BRUSSELS could tighten its grip on Britain’s departure from the bloc after a shock survey carried out at a conference in Vienna saw Europhiles demand more integration amid fears Brexit spells trouble for the EU. The annual gathering, called ‘Vienna Congress com.sult’ saw 1,200 participants scrawl thoughts and feelings about Brexit for a poll that concluded 80 percent of attendees believed it spelt disadvantages for Brussels as well as Britain. When asked “Do we need more or less Europe?”, 66 percent said yes, whereas 18 months ago during the same survey, half as many agreed with the question, with 31 percent demanding more autonomy for member states.
Yesterday’s speech in the European Parliament by Nigel Farage came just after both Jean-Claude Juncker and Michel Barnier stood up to dismiss any prospect of a renegotiation with the British government. He used the speech, face to face with the Barnier and Juncker, to hit back at the EU and point out how there is now “an appreciation in Britain that unelected bureaucrats in Brussels have been talking down to and humiliating the Prime Minister of our nation, and we don’t like it”. He’s right.
Local councils in England should “step up” preparations for a no-deal Brexit, the communities secretary has said. In letter James Brokenshire said it was “essential” they were “all undertaking the necessary local planning and preparations” in case Britain left the European Union (EU) without a deal. He also urged county councils to ensure they mitigate “any short-term adverse impacts”.
BREXIT negotiator Oliver Robbins has warned Prime Minister Theresa May against reopening negotiations with Brussels, over increased “risk” of a no-deal Brexit, it has been revealed. In the series of emails shown to the Telegraph, Mr Robbins expressed concerns over whether EU officials will be willing to make changes to the Irish backstop arrangement. The Brexit negotiator also dismissed the effectiveness of the Malthouse Compromise – a strategy drawn up by Tories in hopes to reunite the Conservative party and break the Brexit deadlock between Tory Remainers and Brexiteers
Sky Data poll has found that a no-deal Brexit is the most popular leave option, whilst a Survation poll has found voters believe the UK exiting the EU on World Trade Organization (WTO) rules is now the most likely outcome. A poll of 2,036 UK adults by SMS conducted by the commercial broadcaster on January 30th revealed that in terms of a leave option, 39 percent backed a no-deal Brexit. Just over one-third, 34 percent, backed leaving the EU with no Irish backstop arrangement, with 27 percent backing Prime Minister Theresa May’s deal with the backstop.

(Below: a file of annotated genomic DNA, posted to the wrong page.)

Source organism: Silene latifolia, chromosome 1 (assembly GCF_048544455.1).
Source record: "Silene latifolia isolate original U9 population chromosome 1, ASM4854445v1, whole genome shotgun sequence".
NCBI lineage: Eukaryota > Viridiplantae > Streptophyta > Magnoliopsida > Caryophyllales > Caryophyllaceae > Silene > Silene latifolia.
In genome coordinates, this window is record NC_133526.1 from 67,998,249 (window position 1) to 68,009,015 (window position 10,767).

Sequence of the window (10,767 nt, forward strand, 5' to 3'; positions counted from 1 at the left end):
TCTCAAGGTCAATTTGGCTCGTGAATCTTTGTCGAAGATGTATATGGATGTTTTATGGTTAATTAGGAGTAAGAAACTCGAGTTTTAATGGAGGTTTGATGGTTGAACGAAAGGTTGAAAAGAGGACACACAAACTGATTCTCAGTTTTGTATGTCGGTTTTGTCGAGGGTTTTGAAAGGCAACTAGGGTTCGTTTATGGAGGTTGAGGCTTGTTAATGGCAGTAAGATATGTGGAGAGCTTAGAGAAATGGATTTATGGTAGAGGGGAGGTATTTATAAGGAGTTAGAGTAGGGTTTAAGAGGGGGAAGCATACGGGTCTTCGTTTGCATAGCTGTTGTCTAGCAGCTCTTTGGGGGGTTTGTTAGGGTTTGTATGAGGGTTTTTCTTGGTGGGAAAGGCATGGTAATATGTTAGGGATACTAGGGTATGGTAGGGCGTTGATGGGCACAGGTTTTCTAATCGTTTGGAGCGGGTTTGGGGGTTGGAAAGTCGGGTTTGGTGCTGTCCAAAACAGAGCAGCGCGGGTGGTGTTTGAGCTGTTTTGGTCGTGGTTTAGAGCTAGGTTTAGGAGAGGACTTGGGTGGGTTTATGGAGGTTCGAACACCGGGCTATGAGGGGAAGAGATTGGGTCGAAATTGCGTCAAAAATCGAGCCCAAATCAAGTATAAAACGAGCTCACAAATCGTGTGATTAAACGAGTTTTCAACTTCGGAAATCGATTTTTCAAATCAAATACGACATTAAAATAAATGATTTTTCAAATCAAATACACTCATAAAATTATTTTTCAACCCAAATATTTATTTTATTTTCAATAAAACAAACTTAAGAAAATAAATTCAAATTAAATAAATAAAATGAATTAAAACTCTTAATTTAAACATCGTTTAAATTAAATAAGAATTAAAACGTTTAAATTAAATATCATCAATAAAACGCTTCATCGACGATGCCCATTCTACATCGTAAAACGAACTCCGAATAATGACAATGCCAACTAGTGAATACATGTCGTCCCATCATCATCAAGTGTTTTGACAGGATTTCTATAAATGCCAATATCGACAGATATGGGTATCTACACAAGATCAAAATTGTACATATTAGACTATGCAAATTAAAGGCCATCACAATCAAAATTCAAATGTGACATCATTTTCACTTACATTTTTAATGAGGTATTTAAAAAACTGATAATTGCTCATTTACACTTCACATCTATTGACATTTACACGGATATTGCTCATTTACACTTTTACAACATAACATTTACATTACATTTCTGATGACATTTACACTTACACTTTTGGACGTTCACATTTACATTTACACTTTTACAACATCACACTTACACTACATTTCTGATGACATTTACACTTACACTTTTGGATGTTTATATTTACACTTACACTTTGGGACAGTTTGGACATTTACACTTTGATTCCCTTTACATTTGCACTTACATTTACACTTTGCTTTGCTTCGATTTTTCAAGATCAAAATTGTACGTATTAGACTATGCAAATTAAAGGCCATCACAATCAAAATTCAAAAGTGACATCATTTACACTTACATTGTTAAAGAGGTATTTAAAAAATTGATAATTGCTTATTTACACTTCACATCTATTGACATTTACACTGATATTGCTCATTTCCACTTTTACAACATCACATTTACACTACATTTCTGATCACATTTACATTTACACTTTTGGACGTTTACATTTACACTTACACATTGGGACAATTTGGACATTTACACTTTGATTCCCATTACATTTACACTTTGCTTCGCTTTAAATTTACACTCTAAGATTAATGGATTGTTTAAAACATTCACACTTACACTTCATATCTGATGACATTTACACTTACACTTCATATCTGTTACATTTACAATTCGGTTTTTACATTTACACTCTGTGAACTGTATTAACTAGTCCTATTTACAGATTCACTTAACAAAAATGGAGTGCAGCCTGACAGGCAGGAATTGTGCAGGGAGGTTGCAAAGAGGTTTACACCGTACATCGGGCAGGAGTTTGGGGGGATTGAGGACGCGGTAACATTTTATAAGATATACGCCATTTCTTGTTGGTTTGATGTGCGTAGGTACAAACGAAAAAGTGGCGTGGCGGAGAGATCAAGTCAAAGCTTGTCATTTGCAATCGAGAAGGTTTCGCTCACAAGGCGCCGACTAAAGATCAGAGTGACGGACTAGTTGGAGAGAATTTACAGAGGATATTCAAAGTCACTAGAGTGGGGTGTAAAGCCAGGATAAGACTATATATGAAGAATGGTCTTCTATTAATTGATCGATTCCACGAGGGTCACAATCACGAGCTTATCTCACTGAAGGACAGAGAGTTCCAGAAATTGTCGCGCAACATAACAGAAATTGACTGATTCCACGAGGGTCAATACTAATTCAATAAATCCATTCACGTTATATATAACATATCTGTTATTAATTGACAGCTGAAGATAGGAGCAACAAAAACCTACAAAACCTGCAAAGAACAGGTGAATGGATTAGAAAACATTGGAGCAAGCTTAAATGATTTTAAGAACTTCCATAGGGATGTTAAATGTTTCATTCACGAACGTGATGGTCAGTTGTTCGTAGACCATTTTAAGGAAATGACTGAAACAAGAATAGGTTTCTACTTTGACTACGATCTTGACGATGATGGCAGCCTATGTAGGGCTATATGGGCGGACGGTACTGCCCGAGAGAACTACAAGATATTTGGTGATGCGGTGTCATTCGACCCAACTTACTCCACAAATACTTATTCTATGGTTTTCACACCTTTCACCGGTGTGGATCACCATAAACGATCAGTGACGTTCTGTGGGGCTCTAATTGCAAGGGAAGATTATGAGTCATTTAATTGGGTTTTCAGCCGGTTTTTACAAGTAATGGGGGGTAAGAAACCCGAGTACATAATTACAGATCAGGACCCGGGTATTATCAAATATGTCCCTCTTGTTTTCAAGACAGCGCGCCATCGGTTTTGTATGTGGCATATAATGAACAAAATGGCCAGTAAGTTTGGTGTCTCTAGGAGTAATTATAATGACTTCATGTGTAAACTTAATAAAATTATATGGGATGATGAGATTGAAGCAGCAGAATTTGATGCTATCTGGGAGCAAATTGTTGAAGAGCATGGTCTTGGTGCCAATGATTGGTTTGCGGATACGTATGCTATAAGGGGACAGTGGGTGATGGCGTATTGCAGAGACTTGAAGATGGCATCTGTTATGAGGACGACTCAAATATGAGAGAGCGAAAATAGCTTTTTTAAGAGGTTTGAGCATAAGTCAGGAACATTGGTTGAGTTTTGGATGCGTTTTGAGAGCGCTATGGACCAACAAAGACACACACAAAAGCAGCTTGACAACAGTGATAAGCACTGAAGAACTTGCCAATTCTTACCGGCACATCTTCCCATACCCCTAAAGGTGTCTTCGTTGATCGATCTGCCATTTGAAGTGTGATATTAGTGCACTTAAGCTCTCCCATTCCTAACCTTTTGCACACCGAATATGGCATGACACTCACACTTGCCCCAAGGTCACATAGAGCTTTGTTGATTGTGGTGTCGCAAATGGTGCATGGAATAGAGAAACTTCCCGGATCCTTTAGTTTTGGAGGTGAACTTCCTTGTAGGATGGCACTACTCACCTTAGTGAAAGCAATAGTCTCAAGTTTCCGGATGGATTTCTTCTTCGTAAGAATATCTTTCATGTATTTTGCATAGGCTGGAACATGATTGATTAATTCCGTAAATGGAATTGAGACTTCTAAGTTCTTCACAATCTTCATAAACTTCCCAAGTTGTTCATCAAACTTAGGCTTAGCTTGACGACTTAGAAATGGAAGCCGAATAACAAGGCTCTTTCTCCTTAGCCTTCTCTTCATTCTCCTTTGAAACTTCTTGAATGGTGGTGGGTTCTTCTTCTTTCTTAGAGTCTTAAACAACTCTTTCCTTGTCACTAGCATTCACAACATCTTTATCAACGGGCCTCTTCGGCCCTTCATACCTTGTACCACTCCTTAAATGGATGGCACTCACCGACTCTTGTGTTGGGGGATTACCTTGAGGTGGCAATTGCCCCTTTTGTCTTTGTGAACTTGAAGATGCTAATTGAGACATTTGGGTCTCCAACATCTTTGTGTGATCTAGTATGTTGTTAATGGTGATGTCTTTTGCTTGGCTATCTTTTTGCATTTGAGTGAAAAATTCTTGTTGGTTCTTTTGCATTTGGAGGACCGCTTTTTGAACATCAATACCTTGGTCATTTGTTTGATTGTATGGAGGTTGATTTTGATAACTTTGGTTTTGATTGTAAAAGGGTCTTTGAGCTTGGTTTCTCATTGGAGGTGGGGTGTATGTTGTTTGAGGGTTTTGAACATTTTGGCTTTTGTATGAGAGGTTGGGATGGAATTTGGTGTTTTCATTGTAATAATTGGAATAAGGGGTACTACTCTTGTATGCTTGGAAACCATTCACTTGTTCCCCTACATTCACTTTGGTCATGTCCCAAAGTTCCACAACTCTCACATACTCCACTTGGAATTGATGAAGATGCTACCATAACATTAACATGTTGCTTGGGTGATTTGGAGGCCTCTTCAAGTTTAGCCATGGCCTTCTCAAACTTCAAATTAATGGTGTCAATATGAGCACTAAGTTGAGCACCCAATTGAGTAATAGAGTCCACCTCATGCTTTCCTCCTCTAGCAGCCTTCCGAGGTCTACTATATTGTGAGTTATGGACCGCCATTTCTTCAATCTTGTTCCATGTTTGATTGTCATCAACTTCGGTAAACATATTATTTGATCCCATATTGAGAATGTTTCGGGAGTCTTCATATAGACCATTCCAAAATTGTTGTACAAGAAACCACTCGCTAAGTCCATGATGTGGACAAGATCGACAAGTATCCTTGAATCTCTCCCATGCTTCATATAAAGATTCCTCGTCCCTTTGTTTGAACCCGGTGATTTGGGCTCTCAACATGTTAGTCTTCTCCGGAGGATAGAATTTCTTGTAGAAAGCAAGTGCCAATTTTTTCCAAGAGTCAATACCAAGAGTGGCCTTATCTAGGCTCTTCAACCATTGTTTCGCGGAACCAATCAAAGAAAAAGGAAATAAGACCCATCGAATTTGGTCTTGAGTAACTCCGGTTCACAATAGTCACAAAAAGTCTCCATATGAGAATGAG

EU officials fear Theresa May is setting the UK on course for a no-deal exit at the end of June because she will not have the political courage to ask for the longer Brexit delay they believe she needs. Senior figures in Brussels have been war-gaming the likely next steps by the British government, and believe a delay to the UK’s exit date of 29 March is inevitable. But they fear the prime minister’s strategy of seeking simply to survive from day to day will lead to her requesting an inadequate short three-month extension for fear of enraging Brexiters in the Conservative party.
A Sky Data poll has revealed that a clean, No Deal Brexit is now the most popular single option for leaving. Sky News decided to split the question into three for some reason, offering two deal options and plus No Deal. They found 39% in favour of a No Deal, compared to 34% for Theresa May’s deal without the backstop and 27% with the backstop. It would have been interesting to see the numbers if they had kept it as a straight deal or No Deal question.
The Belgian fishing industry would face devastation if the UK leaves the European Union without a deal, another stark reminder that Britain still has considerable leverage in these negotiations. A BBC report today showed a Belgian fishing boat, with journalist Adam Fleming on board and pointing out that “every single fish being unloaded now has been caught in British waters”. In the event of No Deal, the UK could take full control of a 200-mile exclusive economic zone
Plans to force MPs to work on the Brexit crisis during their half-term recess descended into farce last night – after they moaned about having to cancel their ski trips. Commons Leader Andrea Leadsom announced yesterday that Parliament would effectively cancel this month’s ten-day break to help push through Brexit-related legislation. It came after Foreign Secretary Jeremy Hunt warned Britain may need to delay its departure from the EU to get all the relevant laws passed in time.
The cancellation of MPs’ two-week break to deliver Brexit on time has been branded a PR stunt after Conservatives were told they could still go away if they had “family” commitments. On Thursday commons leader Andrea Leadsom formally ditched the half-term recess so more “progress” can be made on preparing to leave the EU. But following a backlash from MPs who had apparently already booked holidays, chief whip Julian Smith informed Tories they are not obliged to attend the commons if they have pre-existing engagements.
The leader of Ukip has written to the Queen asking her to suspend parliament until after 29 March to ensure MPs cannot thwart Brexit. Gerard Batten’s letter also informs the monarch that she should never have approved the 1992 Maastricht treaty as it made her, and everyone else in the UK, citizens of the EU, and was thus unlawful and treasonous. “Your Majesty’s ministers were gravely in error and wrongly advised you,” states the letter, released publicly by Ukip.
The leader of Ukip has written to the Queen to suspend parliament until after Brexit to stop Remainers keeping the UK in the EU. In his letter Gerard Batten also told the monarch she should never have approved the 1992 Maastricht treaty. The treaty brought the European member states closer together but Mr Batten believes it was “unlawful and treasonous”. Mr Batten took over as Ukip leader after the disastrous tenure of Sir Henry Bolton.